protected Class findClass(String name) throws ClassNotFoundException {
      byte[] bytes = classMap.get(name);
      if (bytes == null) {
        return super.findClass(name); } else { return defineClass(name, bytes, 0, bytes.length); 

  public static void compile(String code, String filename) {
    ArrayList cp = new ArrayList();
    INameEnvironment env = new NameEnv(cp.toArray(new FileSystem.Classpath[cp.size()]), null);
    ICompilerRequestor requestor = new ICompilerRequestor() \{
        ClassFile[] cf = result.getClassFiles();
        HashMap classMap = new HashMap();
        classMap.put("Test", cf[0].getBytes());
        ByteClassLoader cl = new ByteClassLoader(classMap);
        try {
          Class c = cl.loadClass("Test");
          Method m = c.getMethod("test");
        } catch (Exception e) {
    Compiler compiler = new Compiler(env, DefaultErrorHandlingPolicies.exitAfterAllProblems(), new CompilerOptions(), requestor, new DefaultProblemFactory());
    ICompilationUnit[] units = new ICompilationUnit[] {
      new CompilationUnit(code.toCharArray(), filename, null)

  public static void main(String[] args) {
    compile("public class Test \{ public static void test() \{ System.out.println("Hello, world."); }}", "");

Comments on Code Testing Presentation at Strange Loop

This video was referenced on the Shen mailing list. Here’s sort of an outline I wrote as I watched. My response is summarized as: it’s useful information but it didn’t seem to go anywhere. The whole presentation seemed to leave it as: it’s all hopeless. They even show “abandon hope all ye who enter here” at some point in the video. I find that a little sad.

14:00 Tony Hoare introduced
17:00 Godel introduced
21:30 Here they talk about “taking it too far”: higher kinded types, blah blah. It seems to me they are just saying they don’t comprehend it: perhaps a sign that useful information is being ignored?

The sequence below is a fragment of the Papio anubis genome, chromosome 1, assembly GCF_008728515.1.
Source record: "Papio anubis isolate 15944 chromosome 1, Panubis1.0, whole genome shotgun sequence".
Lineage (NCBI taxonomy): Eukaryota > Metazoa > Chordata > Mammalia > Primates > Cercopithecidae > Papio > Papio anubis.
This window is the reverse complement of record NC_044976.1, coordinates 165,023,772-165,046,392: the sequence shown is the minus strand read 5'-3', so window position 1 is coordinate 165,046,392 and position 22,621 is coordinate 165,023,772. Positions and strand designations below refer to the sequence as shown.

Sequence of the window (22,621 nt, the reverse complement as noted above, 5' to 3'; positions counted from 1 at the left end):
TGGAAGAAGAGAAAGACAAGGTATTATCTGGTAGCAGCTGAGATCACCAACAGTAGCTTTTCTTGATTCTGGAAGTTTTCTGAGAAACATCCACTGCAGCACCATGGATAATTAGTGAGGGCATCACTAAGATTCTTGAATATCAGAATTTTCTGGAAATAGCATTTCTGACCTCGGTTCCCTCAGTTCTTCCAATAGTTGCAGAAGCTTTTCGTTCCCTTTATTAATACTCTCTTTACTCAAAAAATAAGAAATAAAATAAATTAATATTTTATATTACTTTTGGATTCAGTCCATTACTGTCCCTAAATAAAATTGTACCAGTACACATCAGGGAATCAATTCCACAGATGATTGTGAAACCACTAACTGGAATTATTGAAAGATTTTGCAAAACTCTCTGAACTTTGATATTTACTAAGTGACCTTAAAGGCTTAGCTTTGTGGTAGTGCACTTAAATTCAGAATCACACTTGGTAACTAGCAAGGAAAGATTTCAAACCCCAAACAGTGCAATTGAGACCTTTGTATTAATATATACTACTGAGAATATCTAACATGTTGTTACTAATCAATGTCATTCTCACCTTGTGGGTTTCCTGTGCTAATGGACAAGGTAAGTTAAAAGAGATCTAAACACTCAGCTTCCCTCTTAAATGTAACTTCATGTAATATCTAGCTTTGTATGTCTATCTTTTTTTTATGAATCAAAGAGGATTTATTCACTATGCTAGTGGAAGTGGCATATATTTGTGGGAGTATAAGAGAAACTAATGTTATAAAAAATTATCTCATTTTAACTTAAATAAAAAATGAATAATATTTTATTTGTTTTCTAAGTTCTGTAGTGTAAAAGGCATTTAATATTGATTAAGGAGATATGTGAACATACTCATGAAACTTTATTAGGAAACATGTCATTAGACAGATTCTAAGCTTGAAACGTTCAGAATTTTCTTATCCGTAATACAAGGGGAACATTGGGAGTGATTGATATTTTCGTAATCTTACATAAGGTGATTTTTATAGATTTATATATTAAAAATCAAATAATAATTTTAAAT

22:10 They mention correct by construction. This is something I am working on. I would really like to know why they just dismiss it and move on. Is there some work on this that has determined it to be intractable/impossible?
23:30 They mention the Curry-Howard isomorphism and its monster in the closet: recursion. You can say everything is true. They mention Godel’s theorem about that you can’t prove all true theorems in a system.
26:00 Introduce strong normalization
27:00 Example of strong normalization is System F–but it has no recursion, and is not turing complete
29:00 They say: “unless you’re using Agda in which case more power to you”. Again more dismissal of where it starts getting interesting. What if we are using Agda? Does it solve the problems mentioned?
30:50 “Haskell’s type system is turing complete”. Umm, yeah, though not sure it’s reasonable to use in that way.
31:29 This slide looks very similar to what Shen can do
They suggest functional programming to restrict what can be done so it resolves some issues

Q&A section:
Question about optional soft typing:
40:35 if your type system is removable from the language, it’s a verification system
“you can do something more powerful than a type system precisely because you have separated it from the language”
41.55: mentioned Qi/Shen

Constructor driven development

Again a misnomer, it’s more datatype driven development, but the constructor part is what just clicked in my head linking data types and functions.

I had been thinking along the lines of specifying entire applications by types. But what I couldn’t quite link together was… you define these types but where do functions come in? When does something actually happening?

And so it struck me: the purpose of functions in this approach is to construct the types. So, the entire application is just a big complex function that constructs the overall application type.

Let’s take a very simple example of a something that echoes whatever is typed at the keyboard. The types would break down as:
Echo Application -> (Echo Output (Echo Input)) -> (Output to Console (Keyboard Events))

Or something like that. You decompose the types down to the point until there is pretty much only one reasonable way to populate that type. For implementation, you just have to write constructors for those types. To write a constructor for the entire Echo Application, you just have to write a constructor that takes two combines the two values: Echo Input and Echo Output (Echo Input). To create those, you create further constructors until it’s down at the level of Keyboard Events which is a time varying value that fires events for any keyboard event and the output to console action that writes to the console a time varying value. So, given an appropriate framework already established, the whole application could be implemented with: